HymnSite.com's Suggested Hymns

Tenth Sunday after Pentecost

Proper 15(20)

Unifying Theme:
God is our foundation and our purpose;
faith, justice, and righteousness are the path.

Scripture Theme Hymns
Isaiah 5:1-7
Jeremiah 23:23-29
God looks for His people to be just and righteous
Speak God's word faithfully
142: If Thou Shalt But Suffer God to Guide Thee
473: Lead Me, Lord
Psalm 80:1-2, 8-19
Psalm 82
We survive and flourish only with God's favor
God presides over all
698: God of the Ages
715: Rejoice, the Lord Is King
Hebrews 11:29-12:2 Faith in the Lord conquers all 332: Spirit of Faith, Come Down
385: Let Us Plead for Faith Alone
511: Am I a Soldier of the Cross
Luke 12:49-56 The signs of God's purpose are all around us 444: O Young and Fearless Prophet
555: Forward Through the Ages

Featured Hymn
Rejoice, the Lord Is King

Hymn #715
Words by Charles Wesley
Music by John Darwall
Tune Name: DARWALL'S 148th

Some of the scriptures in the Revised Common Lectionary this week aren't all that uplifting. In fact, some of them are downright depressing! What do we do with scriptures of doom and gloom? What kinds of songs are in our hearts when we read about trampled vineyards, false prophets, and judgment against God's people? Are they happy songs? Not usually! Even the Psalmist seems short on words of joy this week.

John and Charles Wesley were ministers in the Church of England. People looked to them for leadership and for guidance. John in particular is recognized as the founder of the Methodist movement. This did not happen without controversy, though. Whether it involved the question of free will and universal grace, the authority within the church to ordain ministers, or other issues, John continually found himself at odds with the hierarchy and other leaders in the Church of England. In such a conflicted environment, how could John avoid some of the same feelings of despair expressed by the prophets and the Psalmist?

Charles, too, experienced difficulties in his ministry and contended with a downcast spirit. With his brother John, he had gone to the Americas to work in the mission field. It wasn't long before Charles sailed back to England, discouraged and disillusioned, and John followed shortly afterward.

Things had not started well for either of the Wesleys. Nevertheless, they continued to seek the Lord. Are you ready for some scripture? Try, "Seek, and ye shall find." After experiencing defeat and a feeling of failure in the mission field, John and Charles each found the renewal of spirit that comes only in Christ. They had worked for years in Christ's church, but came to know and experience joy and fulfillment in their ministries only when they had been transformed to work for Christ Himself.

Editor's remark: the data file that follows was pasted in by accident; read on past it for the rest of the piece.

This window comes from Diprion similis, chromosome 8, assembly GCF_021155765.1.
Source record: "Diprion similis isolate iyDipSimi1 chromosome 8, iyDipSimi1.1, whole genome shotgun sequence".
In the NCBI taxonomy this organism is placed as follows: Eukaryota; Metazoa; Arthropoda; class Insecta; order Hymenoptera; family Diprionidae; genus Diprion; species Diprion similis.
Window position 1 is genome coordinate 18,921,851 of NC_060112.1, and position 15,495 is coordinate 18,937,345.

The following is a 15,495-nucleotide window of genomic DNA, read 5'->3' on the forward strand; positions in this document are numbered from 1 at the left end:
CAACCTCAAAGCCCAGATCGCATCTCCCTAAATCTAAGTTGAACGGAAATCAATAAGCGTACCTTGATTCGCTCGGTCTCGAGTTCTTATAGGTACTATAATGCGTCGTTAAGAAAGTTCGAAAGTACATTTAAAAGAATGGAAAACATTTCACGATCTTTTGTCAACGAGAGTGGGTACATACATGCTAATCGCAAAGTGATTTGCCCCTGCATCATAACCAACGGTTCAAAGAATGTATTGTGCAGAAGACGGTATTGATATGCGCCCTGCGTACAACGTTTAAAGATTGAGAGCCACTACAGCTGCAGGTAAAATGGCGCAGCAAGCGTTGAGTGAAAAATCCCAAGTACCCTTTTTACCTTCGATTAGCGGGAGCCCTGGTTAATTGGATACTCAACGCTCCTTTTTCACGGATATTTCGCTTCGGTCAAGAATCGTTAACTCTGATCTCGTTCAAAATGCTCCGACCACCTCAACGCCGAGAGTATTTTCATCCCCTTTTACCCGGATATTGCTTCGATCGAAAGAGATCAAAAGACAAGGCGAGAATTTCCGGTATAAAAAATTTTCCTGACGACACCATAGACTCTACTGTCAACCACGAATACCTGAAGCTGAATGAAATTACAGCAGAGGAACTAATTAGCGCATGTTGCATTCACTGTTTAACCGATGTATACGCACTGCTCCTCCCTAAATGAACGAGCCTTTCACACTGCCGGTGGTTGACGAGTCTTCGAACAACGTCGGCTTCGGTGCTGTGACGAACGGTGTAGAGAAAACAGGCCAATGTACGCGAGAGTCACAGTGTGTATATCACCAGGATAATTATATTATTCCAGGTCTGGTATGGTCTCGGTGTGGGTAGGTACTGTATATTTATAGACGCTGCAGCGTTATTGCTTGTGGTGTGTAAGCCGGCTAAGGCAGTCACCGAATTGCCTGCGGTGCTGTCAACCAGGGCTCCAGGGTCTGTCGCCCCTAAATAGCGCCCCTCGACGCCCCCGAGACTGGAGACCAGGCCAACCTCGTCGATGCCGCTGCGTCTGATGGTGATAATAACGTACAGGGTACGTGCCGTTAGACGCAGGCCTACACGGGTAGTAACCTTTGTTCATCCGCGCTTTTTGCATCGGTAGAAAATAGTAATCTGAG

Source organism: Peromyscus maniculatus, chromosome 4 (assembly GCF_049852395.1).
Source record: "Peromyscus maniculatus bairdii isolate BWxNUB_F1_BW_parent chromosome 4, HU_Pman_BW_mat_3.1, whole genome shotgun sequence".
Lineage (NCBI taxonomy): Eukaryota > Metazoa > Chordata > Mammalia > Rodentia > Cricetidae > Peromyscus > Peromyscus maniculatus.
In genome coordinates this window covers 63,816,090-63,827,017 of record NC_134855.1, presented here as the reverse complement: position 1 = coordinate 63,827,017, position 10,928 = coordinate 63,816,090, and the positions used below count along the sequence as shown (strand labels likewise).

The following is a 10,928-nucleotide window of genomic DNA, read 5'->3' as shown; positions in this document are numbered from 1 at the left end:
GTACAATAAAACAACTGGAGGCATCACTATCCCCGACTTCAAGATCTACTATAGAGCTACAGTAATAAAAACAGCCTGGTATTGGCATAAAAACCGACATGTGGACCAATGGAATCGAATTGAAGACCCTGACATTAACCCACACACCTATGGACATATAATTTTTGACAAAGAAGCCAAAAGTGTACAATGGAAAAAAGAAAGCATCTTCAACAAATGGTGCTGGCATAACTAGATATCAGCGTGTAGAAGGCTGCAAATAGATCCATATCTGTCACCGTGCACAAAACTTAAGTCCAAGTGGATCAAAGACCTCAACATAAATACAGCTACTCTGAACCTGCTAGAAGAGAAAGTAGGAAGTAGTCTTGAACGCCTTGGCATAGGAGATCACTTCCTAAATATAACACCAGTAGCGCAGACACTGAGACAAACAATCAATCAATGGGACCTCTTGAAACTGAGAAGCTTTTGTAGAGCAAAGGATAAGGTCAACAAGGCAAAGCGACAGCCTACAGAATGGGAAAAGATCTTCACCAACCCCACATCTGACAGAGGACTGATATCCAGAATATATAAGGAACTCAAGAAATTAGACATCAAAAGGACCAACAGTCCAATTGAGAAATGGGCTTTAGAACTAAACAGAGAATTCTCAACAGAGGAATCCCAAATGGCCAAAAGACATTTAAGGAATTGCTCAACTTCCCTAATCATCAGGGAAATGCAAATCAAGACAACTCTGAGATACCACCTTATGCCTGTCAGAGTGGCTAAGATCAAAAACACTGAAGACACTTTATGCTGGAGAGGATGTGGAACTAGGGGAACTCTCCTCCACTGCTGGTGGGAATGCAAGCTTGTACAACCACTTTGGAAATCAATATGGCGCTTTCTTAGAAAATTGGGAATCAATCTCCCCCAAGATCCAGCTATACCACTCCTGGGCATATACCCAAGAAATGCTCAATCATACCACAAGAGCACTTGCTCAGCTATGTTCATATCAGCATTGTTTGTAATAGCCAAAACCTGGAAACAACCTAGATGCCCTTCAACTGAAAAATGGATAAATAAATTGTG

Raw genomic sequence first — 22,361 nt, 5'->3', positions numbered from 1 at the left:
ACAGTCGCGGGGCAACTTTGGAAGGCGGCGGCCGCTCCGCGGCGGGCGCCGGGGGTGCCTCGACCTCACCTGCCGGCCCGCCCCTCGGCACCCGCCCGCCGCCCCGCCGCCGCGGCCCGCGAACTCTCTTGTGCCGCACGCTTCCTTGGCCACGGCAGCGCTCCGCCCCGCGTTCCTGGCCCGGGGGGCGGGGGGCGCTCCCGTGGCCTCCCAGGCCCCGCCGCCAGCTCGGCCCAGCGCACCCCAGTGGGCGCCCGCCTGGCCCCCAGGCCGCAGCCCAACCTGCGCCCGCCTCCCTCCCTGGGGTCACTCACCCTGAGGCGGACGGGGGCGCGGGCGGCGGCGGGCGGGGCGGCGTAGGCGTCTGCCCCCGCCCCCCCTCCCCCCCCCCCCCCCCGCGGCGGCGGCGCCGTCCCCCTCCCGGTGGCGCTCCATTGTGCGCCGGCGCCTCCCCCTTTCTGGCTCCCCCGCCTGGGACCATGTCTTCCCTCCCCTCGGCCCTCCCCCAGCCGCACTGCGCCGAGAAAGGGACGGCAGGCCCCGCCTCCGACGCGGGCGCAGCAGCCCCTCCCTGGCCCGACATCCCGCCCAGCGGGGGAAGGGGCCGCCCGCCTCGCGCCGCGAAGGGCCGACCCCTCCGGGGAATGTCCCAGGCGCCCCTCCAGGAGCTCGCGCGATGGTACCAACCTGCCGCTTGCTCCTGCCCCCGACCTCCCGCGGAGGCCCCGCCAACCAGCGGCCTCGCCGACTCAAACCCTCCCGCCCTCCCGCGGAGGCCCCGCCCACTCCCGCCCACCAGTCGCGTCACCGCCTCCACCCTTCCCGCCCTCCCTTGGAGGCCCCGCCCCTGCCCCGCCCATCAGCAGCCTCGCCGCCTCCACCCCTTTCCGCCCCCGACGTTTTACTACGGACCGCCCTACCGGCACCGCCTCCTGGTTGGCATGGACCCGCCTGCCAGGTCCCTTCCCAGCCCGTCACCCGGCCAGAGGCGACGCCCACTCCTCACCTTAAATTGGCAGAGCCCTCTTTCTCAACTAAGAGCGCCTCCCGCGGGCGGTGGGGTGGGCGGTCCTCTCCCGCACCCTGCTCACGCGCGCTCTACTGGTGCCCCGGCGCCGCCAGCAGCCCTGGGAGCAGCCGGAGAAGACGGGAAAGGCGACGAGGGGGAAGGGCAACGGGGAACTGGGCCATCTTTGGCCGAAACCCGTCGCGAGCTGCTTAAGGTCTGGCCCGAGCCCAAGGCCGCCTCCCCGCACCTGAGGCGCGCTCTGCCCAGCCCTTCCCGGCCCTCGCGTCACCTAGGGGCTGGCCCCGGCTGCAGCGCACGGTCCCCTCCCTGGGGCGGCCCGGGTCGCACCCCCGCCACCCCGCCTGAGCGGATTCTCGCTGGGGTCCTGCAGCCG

This week's featured hymn carries the answer to the despair of living without Christ. I cannot help believing that Charles Wesley was looking back on some of the darker days that he had experienced when he penned these words. Take a moment to read them out loud. Listen to what you are saying, and believe it!

1. Rejoice, the Lord is King!
Your Lord and King adore;
mortals, give thanks and sing,
and triumph evermore.
Lift up your heart,
lift up your voice; rejoice;
again I say, rejoice.
2. Jesus the Savior reigns,
the God of truth and love;
when he had purged our stains,
he took his seat above.
Lift up your heart,
lift up your voice; rejoice,
again I say, rejoice.
3. His kingdom cannot fail;
he rules o'er earth and heaven;
the keys of earth and hell
are to our Jesus given.
Lift up your heart,
lift up your voice; rejoice,
again I say, rejoice.
4. Rejoice in glorious hope!
Jesus the Judge shall come,
and take his servants up
to their eternal home.
We soon shall hear
th'archangel's voice; the trump of God
shall sound, rejoice!

Even on your darkest days, rejoice indeed! The Lord is King!

God bless you--
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Passages suggested are from The Revised Common Lectionary: Consultation on Common Texts (Abingdon Press, 1992) copyright © by the Consultation on Common Texts (CCT), P.O. Box 340003, Room 381, Nashville TN 37203-0003. Reprinted with permission of CCT.